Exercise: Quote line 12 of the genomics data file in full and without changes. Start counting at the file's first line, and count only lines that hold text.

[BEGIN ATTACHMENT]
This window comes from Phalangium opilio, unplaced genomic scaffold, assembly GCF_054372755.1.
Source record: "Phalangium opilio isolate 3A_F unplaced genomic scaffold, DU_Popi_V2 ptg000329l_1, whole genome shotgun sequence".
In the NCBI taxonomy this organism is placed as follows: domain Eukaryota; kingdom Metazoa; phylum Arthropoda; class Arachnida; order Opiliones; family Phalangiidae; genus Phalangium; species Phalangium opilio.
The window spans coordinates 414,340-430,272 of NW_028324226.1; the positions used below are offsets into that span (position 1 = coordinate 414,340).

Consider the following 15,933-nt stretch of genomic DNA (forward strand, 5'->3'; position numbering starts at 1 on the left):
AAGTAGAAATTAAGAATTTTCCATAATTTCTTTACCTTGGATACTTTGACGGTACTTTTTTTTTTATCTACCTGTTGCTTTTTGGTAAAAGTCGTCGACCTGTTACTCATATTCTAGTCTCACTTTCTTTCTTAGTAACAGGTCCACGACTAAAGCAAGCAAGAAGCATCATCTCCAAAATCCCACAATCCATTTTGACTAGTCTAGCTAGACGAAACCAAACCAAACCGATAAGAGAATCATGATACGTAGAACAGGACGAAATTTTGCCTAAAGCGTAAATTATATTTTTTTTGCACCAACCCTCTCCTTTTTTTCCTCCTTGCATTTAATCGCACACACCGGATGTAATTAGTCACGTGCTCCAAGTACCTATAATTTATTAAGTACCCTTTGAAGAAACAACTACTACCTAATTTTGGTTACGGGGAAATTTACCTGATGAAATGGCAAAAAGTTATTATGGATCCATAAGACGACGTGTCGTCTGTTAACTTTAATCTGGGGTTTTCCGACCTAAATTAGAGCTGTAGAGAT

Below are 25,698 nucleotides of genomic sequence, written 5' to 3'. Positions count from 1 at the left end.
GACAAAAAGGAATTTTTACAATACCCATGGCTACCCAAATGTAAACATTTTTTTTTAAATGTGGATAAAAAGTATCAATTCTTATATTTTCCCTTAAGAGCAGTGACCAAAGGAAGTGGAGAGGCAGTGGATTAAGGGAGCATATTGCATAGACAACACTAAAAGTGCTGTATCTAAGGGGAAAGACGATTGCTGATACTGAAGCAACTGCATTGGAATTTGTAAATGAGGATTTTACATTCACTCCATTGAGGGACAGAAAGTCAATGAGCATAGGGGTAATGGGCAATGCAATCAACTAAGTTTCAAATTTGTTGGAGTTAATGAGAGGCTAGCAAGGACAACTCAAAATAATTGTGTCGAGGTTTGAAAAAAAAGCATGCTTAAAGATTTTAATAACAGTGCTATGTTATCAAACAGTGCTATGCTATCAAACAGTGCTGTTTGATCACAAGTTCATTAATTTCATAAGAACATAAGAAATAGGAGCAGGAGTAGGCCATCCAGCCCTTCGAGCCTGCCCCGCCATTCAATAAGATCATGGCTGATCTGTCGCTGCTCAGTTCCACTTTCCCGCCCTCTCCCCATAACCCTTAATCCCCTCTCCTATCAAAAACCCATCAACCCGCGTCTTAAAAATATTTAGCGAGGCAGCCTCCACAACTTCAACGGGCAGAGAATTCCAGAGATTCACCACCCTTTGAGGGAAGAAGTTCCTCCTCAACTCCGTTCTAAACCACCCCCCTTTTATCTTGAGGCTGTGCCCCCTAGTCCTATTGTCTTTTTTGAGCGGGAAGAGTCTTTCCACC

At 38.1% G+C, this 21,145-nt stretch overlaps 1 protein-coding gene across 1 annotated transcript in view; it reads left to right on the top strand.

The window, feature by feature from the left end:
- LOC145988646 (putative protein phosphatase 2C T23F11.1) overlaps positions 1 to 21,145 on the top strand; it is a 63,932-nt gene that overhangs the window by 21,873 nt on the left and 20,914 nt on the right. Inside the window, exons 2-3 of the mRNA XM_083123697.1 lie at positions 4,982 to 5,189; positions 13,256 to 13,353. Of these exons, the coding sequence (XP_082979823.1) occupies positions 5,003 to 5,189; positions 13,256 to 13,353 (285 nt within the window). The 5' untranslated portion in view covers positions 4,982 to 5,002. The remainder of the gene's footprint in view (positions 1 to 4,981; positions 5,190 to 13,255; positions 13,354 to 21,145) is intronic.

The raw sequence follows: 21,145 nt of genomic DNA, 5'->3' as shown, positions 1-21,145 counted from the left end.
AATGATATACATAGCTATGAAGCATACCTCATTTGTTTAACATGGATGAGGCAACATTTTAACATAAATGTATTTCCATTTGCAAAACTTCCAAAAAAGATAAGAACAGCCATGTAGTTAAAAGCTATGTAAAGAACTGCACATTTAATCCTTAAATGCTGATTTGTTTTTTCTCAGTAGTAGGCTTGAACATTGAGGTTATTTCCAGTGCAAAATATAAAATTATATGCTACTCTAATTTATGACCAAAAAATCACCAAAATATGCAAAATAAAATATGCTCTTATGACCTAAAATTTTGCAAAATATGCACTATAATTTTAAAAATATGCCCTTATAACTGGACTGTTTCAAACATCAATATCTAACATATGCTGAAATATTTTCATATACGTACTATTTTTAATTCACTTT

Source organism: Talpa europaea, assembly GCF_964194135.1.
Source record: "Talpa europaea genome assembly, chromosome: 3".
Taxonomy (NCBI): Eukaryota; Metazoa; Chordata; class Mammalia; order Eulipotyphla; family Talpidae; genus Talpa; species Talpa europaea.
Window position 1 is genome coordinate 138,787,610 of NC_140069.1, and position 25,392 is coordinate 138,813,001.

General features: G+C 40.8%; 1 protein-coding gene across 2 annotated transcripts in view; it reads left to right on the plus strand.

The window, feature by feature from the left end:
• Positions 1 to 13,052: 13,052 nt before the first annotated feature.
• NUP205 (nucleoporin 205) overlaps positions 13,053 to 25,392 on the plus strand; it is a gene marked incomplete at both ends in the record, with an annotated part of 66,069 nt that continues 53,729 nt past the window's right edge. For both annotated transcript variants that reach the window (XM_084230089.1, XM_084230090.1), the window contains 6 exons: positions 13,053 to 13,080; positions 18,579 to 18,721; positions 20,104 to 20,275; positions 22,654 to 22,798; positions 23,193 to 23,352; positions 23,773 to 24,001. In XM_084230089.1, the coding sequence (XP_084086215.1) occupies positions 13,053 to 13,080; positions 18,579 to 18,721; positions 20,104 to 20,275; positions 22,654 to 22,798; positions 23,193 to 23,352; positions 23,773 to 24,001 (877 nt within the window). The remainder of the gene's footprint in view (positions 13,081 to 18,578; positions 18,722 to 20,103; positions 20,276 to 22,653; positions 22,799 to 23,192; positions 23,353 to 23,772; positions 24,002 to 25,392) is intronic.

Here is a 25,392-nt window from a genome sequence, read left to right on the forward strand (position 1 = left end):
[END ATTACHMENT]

The raw sequence follows: 21,145 nt of genomic DNA, 5'->3' as shown, positions 1-21,145 counted from the left end.